Queens Travel Agency Connects Little Guyana to Home


Walking the tree-lined streets of Richmond Hill, Queens, it’s easy to feel like you’ve taken the A train to the West Indies. Women flow past in colorful saris, Calypso music pounds from passing cars and Guyanese flags hang out of apartment windows. Newsstands sell papers from Georgetown, the capital. One restaurant promises to serve “real back home taste.” But for all the reminders of home this neighborhood offers its 17,600 Guyanese residents, it’s sometimes not enough.

That’s where Ryan Samaroo comes in. As a travel consultant for Universal Somwaru Travel and Tours, his job is to send people back home. As a native Guyanese, he’s eager to connect his people to their families and their country.

“Family in Guyana means everything and often a whole family or a village will travel and settle down somewhere together,” he says. “That’s how Richmond Hill has become Little Guyana.”

Ryan Samaroo and Samad Yeseen of Universal Somwaru Tours work on connecting Little Guyana to their home country.

Ryan Samaroo and Samad Yeseen of Universal Somwaru Tours work on connecting Little Guyana to their home country.

The Guyanese have been coming to New York City since the late 1960s and early 70s, when political and social unrest in Guyana were volatile. Some 144,000 foreign-born Guyanese immigrants live in the five boroughs, mostly in Richmond Hill, according to the 2000 U.S. Census. Many are small business owners and, more recently, real estate and travel agents.

Universal Somwaru has been on Liberty Avenue for more than 25 years. Six months ago, a pilot for United Airlines bought the business and hired Samaroo to run the daily operations. Tucked into a small second-story office, Universal is among several agencies in the area that specialize in arranging trips for people looking to return to Guyana or vacation in the Caribbean. What helps its business more than anything, Samaroo says, is its sister office in Georgetown, with which they keep in close contact.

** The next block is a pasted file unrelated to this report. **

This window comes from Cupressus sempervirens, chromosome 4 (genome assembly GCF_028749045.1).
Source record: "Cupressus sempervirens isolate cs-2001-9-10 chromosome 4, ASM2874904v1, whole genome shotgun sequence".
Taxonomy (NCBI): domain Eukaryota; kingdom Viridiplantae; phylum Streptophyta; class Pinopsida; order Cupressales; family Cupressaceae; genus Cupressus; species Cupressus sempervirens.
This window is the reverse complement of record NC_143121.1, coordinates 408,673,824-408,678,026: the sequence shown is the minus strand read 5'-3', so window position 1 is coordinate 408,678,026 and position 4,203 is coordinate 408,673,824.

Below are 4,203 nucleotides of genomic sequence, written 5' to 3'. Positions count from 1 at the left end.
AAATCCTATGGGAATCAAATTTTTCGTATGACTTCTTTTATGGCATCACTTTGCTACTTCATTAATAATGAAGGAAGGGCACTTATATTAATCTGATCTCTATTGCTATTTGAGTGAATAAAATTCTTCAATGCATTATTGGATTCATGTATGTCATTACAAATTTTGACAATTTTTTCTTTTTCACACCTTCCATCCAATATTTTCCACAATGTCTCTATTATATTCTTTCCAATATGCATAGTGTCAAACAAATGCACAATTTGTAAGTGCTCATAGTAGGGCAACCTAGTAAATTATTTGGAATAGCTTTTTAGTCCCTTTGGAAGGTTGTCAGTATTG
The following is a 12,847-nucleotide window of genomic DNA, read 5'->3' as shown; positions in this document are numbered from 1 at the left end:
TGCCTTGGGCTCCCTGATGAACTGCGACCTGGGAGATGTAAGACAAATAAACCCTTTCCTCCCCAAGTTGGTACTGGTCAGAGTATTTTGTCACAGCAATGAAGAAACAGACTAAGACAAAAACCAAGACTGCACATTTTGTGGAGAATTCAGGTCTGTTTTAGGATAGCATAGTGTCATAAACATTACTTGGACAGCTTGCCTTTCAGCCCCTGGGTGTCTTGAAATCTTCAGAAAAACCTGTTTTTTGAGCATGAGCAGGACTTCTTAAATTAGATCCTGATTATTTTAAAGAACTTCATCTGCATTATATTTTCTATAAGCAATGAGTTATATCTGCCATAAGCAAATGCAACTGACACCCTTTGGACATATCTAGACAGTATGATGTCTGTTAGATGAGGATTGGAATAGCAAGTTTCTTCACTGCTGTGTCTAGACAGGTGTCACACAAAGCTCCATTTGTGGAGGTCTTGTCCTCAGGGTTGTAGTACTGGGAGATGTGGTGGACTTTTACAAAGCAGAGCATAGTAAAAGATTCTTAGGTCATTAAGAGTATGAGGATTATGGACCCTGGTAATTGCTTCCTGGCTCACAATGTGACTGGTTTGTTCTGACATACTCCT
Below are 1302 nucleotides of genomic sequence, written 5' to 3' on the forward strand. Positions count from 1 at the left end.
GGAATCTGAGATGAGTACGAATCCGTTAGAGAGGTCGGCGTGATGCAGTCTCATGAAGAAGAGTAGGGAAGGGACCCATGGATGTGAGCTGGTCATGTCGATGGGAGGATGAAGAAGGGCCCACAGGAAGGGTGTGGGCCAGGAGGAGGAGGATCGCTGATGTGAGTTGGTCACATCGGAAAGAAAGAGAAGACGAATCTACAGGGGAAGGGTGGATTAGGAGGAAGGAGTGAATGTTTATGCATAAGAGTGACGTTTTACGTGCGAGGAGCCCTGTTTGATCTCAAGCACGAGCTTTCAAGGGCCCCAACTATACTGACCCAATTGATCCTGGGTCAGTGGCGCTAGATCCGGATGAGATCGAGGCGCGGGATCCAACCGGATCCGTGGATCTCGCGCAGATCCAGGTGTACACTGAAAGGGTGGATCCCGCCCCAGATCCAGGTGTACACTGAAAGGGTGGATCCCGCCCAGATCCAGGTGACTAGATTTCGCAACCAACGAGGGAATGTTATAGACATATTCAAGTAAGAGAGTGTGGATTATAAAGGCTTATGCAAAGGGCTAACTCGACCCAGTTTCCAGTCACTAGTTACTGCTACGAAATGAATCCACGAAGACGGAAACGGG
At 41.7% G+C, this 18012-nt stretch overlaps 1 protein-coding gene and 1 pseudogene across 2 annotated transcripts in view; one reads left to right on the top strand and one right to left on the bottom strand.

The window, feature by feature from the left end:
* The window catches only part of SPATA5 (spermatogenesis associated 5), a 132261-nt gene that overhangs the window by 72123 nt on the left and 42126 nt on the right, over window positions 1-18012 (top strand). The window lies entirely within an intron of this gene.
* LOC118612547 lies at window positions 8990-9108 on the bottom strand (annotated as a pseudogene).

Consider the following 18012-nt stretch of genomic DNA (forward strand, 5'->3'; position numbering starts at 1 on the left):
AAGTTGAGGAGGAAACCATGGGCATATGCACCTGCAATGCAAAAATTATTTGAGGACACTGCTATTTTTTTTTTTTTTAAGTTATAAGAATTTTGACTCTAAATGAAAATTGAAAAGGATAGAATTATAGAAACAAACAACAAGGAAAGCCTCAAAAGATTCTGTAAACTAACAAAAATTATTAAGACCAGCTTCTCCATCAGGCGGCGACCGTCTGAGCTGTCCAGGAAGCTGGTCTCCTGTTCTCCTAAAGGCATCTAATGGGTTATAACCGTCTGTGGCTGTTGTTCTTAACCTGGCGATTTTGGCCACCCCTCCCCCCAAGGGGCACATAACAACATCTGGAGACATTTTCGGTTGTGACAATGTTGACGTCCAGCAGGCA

“A lot of the business we get is from referrals,” Samad Yeseen, an accountant from the Guyana office, explains. “People come home to Guyana after taking a trip through us and they tell their families and friends. It’s all word of mouth.”

Shariff Mohamed, a truck driver living in Richmond Hill, is one of Universal’s most frequent customers. He has family living in Guyana and Toronto and travels every other month to visit them.

“A lot of people in the neighborhood go to Universal because they do such a good service,” Mohamed says. “My family in Guyana use them [also] when they come here because there’s such good deals on flights.”

The agency is considering launching a website that would “marry the two offices” and create better international advertising. Last month, they finished filming a commercial that will air twice daily on World Cable Television, a network that targets West Indian immigrants in New York.

“Our biggest income is coming from people originally from the West Indies,” Samaroo says of his neighbors on Liberty Avenue. “And our people live and buy locally. That’s what will keep us going.”

Photo – Scott Sell

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